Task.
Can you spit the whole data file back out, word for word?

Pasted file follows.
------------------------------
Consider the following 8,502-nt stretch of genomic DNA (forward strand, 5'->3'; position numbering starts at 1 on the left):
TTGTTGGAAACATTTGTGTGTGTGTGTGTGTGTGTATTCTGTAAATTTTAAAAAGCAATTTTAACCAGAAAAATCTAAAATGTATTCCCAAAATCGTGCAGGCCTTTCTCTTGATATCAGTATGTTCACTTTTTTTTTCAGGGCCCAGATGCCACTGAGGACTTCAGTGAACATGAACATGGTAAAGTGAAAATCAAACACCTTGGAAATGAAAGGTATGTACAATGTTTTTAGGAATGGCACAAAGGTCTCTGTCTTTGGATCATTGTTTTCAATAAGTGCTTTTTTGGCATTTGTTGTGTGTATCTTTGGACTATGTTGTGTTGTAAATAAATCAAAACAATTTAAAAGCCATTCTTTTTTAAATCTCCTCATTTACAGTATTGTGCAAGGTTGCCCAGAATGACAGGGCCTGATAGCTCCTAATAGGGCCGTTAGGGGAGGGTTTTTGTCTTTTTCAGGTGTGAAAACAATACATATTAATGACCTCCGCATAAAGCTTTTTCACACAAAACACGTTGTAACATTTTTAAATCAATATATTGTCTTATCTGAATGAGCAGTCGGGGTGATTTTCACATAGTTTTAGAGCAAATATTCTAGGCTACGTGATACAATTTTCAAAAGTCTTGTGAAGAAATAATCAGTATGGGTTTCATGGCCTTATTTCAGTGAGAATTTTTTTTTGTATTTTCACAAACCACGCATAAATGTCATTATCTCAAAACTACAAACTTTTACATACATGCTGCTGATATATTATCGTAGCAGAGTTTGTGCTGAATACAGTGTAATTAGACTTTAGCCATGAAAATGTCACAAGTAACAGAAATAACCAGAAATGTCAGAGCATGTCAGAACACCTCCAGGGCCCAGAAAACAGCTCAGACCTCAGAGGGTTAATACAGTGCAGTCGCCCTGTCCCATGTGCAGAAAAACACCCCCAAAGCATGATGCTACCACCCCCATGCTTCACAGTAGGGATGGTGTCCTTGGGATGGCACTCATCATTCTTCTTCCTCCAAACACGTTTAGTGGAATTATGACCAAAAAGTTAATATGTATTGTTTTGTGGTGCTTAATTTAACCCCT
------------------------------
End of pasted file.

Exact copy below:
Consider the following 8,502-nt stretch of genomic DNA (forward strand, 5'->3'; position numbering starts at 1 on the left):
TTGTTGGAAACATTTGTGTGTGTGTGTGTGTGTGTATTCTGTAAATTTTAAAAAGCAATTTTAACCAGAAAAATCTAAAATGTATTCCCAAAATCGTGCAGGCCTTTCTCTTGATATCAGTATGTTCACTTTTTTTTTCAGGGCCCAGATGCCACTGAGGACTTCAGTGAACATGAACATGGTAAAGTGAAAATCAAACACCTTGGAAATGAAAGGTATGTACAATGTTTTTAGGAATGGCACAAAGGTCTCTGTCTTTGGATCATTGTTTTCAATAAGTGCTTTTTTGGCATTTGTTGTGTGTATCTTTGGACTATGTTGTGTTGTAAATAAATCAAAACAATTTAAAAGCCATTCTTTTTTAAATCTCCTCATTTACAGTATTGTGCAAGGTTGCCCAGAATGACAGGGCCTGATAGCTCCTAATAGGGCCGTTAGGGGAGGGTTTTTGTCTTTTTCAGGTGTGAAAACAATACATATTAATGACCTCCGCATAAAGCTTTTTCACACAAAACACGTTGTAACATTTTTAAATCAATATATTGTCTTATCTGAATGAGCAGTCGGGGTGATTTTCACATAGTTTTAGAGCAAATATTCTAGGCTACGTGATACAATTTTCAAAAGTCTTGTGAAGAAATAATCAGTATGGGTTTCATGGCCTTATTTCAGTGAGAATTTTTTTTTGTATTTTCACAAACCACGCATAAATGTCATTATCTCAAAACTACAAACTTTTACATACATGCTGCTGATATATTATCGTAGCAGAGTTTGTGCTGAATACAGTGTAATTAGACTTTAGCCATGAAAATGTCACAAGTAACAGAAATAACCAGAAATGTCAGAGCATGTCAGAACACCTCCAGGGCCCAGAAAACAGCTCAGACCTCAGAGGGTTAATACAGTGCAGTCGCCCTGTCCCATGTGCAGAAAAACACCCCCAAAGCATGATGCTACCACCCCCATGCTTCACAGTAGGGATGGTGTCCTTGGGATGGCACTCATCATTCTTCTTCCTCCAAACACGTTTAGTGGAATTATGACCAAAAAGTTAATATGTATTGTTTTGTGGTGCTTAATTTAACCCCT